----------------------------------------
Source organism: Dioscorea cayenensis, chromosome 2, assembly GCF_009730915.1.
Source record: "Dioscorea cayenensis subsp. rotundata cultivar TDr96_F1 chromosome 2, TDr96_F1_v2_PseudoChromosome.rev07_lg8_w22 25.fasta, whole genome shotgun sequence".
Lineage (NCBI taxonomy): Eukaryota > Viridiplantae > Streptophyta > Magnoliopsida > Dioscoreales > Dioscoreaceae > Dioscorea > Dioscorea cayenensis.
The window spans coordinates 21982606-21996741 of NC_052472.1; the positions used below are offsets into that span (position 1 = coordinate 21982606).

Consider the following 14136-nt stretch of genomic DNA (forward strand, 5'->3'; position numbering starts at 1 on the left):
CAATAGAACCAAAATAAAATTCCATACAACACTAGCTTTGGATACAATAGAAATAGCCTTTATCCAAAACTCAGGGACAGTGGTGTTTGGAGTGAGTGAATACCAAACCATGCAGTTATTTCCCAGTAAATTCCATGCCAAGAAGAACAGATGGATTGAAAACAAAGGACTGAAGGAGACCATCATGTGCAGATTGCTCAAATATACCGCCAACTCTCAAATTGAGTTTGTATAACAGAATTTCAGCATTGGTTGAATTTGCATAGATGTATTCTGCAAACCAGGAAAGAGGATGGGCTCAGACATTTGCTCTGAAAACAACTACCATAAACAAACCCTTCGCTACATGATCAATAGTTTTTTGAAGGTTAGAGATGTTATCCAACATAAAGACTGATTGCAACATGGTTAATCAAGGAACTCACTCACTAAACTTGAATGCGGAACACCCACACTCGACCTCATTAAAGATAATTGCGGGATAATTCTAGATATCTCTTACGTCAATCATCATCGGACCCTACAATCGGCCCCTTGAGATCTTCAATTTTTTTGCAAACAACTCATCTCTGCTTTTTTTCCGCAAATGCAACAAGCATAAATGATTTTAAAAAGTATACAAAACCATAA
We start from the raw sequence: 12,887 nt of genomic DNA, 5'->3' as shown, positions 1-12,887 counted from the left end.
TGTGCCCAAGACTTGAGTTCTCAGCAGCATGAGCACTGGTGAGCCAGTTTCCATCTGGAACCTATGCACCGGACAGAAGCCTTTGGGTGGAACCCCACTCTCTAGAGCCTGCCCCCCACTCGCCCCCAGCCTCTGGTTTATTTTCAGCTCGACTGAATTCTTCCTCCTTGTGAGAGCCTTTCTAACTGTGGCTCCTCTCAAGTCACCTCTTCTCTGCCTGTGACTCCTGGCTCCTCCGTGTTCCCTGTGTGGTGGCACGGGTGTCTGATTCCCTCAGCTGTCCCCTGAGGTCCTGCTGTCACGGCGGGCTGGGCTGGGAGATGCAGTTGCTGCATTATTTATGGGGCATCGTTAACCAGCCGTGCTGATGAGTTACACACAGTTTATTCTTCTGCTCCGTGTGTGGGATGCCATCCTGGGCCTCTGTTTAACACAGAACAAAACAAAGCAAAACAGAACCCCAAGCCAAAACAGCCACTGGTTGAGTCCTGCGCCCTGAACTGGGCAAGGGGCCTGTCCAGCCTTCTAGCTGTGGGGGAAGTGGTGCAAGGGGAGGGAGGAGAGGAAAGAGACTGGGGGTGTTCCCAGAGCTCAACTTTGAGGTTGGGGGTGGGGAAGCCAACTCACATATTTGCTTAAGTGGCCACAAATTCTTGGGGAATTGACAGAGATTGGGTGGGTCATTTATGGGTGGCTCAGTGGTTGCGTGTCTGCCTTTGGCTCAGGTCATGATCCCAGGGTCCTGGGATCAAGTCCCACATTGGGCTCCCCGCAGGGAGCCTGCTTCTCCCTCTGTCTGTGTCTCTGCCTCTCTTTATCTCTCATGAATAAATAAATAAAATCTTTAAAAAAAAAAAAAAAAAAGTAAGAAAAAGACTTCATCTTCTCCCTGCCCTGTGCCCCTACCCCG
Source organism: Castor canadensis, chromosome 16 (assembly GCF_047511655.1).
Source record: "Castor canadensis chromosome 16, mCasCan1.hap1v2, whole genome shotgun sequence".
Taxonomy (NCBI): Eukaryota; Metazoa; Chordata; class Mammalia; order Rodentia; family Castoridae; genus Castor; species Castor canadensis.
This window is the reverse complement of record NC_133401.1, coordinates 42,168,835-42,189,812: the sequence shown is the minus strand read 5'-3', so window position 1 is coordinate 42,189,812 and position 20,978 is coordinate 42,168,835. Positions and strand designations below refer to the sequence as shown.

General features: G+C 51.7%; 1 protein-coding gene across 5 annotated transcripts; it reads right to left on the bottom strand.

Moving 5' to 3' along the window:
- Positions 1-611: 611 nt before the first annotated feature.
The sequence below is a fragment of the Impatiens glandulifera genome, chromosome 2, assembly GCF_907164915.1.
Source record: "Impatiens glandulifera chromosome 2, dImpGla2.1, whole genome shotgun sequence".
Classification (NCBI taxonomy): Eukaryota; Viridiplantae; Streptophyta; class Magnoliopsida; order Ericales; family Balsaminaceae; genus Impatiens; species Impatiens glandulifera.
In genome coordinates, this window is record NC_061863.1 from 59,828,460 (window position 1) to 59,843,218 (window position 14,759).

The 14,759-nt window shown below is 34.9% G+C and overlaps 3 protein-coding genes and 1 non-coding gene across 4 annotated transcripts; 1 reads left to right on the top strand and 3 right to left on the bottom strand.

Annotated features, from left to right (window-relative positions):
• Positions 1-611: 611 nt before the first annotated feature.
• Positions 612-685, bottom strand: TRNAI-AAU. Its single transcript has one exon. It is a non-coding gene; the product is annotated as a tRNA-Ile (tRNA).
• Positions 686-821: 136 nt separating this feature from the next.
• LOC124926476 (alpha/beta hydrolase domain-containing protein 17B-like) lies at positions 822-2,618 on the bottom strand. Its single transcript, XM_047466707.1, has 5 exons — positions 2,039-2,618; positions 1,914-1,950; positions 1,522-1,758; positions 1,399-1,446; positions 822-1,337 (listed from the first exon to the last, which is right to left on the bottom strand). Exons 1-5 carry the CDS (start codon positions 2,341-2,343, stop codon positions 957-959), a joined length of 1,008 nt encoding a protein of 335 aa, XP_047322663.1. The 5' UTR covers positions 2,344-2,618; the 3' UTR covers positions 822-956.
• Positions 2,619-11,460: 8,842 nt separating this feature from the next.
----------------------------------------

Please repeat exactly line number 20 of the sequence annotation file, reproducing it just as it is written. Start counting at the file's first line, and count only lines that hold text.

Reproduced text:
The 14,759-nt window shown below is 34.9% G+C and overlaps 3 protein-coding genes and 1 non-coding gene across 4 annotated transcripts; 1 reads left to right on the top strand and 3 right to left on the bottom strand.